Article  |   January 2012
Stimulability Measures and Dynamic Assessment of Speech Adaptability
Author Affiliations & Notes
  • Amy M. Glaspey
    Department of Communicative Sciences and Disorders, University of Montana, Missoula, MT
  • Author Note
    Author Note×
    The data used as examples in this study were collected as part of the author’s dissertation study, which occurred in the Department of Speech and Hearing Sciences at the University of Washington. The research was supported by grant F31DC006548 from the U.S. National Institutes of Health/Nation Institute on Deafness and Other Communication Disorders.
    The data used as examples in this study were collected as part of the author’s dissertation study, which occurred in the Department of Speech and Hearing Sciences at the University of Washington. The research was supported by grant F31DC006548 from the U.S. National Institutes of Health/Nation Institute on Deafness and Other Communication Disorders.×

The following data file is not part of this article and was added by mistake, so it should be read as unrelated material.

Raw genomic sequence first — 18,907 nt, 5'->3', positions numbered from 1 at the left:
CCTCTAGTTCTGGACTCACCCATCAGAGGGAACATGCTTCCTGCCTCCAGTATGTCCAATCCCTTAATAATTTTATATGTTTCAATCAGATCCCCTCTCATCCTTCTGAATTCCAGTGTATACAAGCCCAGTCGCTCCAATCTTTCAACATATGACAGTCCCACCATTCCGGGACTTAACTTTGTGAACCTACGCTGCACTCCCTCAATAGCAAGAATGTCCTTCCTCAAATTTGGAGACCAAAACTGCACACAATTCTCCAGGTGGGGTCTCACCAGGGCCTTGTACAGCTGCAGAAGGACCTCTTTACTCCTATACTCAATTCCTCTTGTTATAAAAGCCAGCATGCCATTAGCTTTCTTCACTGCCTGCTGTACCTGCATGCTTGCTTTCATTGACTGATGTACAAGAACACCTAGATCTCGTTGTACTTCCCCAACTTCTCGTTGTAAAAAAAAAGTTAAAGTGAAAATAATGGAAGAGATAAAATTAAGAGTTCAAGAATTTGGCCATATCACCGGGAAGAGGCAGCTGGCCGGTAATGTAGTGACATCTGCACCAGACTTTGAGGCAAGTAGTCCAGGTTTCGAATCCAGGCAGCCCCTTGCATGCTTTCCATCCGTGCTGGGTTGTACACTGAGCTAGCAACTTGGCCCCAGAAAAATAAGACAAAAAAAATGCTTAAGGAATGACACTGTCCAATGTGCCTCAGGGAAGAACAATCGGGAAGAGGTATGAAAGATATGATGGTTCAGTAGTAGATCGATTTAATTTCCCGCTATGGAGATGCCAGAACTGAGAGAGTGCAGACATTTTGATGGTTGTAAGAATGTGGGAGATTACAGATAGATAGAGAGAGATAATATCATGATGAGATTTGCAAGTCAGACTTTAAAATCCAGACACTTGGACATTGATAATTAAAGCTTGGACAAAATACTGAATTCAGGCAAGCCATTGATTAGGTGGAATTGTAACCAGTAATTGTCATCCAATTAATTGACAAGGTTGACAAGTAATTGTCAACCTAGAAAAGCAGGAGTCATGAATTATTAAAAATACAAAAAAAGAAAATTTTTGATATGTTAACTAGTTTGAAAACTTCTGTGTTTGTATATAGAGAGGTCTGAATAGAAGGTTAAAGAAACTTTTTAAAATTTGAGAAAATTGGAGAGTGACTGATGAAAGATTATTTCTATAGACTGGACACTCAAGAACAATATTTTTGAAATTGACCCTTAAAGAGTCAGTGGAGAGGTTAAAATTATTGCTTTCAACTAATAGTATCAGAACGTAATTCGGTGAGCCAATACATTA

• © 2012 American Speech-Language-Hearing AssociationAmerican Speech-Language-Hearing Association
Article Information
Speech, Voice & Prosody
Article   |   January 2012
Stimulability Measures and Dynamic Assessment of Speech Adaptability
SIG 1 Perspectives on Language Learning and Education, January 2012, Vol. 19, 12-18. doi:10.1044/lle19.1.12
SIG 1 Perspectives on Language Learning and Education, January 2012, Vol. 19, 12-18. doi:10.1044/lle19.1.12

Stimulability has a long history in the field of speech-language pathology. The purpose of this article is to show different procedures that have been used over time and how stimulability methodologies are variable across clinicians. Global correction, phoneme-based, and dynamic assessment of speech adaptability approaches are presented. These measures are illustrated using a case sample of a preschool-age girl with severe phonological disorder. Furthermore, dynamic assessment of speech adaptability is highlighted as a newer strategy that encompasses stimulability and expands traditional practices in the diagnostic and treatment phases of intervention. A 15-point scale is used to document a child’s ability to adapt speech production when given a systematic presentation of cues and linguistic environments.

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